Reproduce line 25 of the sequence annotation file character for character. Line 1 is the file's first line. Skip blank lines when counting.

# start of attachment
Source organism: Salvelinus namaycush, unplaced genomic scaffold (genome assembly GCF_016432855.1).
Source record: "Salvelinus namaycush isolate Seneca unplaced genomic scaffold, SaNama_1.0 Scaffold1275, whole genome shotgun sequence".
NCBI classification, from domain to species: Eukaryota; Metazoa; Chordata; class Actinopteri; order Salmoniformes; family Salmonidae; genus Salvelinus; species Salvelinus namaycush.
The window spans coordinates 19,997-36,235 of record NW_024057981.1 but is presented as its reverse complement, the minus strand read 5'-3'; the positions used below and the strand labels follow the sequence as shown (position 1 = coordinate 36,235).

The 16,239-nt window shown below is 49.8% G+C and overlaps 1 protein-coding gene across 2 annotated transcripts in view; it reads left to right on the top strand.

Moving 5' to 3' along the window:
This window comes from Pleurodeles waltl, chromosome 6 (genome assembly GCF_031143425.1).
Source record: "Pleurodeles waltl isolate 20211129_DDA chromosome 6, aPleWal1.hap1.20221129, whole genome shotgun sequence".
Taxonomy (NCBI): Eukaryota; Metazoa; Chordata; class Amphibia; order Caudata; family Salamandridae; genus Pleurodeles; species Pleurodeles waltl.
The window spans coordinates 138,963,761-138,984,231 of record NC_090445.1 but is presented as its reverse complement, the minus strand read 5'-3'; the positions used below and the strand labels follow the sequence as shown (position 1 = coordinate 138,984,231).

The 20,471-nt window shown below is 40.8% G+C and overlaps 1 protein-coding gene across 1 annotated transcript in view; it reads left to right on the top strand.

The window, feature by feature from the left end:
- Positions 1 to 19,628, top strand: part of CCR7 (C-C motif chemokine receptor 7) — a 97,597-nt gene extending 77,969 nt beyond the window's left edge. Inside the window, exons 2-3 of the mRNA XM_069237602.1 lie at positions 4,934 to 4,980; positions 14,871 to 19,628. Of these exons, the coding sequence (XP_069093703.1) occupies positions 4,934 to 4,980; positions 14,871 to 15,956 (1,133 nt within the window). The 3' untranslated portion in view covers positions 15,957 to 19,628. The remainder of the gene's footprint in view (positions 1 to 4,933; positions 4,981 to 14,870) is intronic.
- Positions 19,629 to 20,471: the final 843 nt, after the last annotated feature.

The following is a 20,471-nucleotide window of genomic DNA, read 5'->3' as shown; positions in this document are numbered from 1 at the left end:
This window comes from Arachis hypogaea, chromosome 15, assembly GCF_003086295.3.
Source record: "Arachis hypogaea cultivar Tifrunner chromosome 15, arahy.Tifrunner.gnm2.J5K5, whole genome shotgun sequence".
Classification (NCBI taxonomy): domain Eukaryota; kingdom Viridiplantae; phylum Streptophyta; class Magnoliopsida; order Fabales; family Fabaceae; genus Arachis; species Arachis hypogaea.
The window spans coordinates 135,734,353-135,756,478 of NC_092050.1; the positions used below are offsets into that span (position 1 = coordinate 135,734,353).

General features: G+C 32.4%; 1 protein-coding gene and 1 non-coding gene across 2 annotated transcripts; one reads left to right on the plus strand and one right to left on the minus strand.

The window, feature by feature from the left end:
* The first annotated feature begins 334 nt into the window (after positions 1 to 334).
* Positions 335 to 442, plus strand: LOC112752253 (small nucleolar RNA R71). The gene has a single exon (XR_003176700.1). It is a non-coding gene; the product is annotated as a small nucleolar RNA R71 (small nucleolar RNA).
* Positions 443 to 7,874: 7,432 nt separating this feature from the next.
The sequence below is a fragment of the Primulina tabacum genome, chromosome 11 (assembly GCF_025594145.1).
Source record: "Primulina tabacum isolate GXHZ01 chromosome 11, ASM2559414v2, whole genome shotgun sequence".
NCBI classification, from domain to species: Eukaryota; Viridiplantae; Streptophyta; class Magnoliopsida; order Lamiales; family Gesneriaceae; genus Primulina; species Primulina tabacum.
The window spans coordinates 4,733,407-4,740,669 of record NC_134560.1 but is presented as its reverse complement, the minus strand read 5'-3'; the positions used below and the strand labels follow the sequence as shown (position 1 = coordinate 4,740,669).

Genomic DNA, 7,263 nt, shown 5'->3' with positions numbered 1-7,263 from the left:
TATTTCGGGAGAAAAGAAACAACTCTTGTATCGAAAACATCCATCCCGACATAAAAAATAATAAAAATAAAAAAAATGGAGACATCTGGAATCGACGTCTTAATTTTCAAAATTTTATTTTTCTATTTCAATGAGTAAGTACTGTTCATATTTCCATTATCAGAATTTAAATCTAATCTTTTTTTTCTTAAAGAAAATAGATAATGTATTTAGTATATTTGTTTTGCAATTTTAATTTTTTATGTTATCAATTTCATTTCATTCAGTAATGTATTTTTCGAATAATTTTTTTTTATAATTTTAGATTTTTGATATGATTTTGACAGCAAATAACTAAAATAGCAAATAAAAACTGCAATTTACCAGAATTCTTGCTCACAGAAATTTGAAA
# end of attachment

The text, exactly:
The sequence below is a fragment of the Primulina tabacum genome, chromosome 11 (assembly GCF_025594145.1).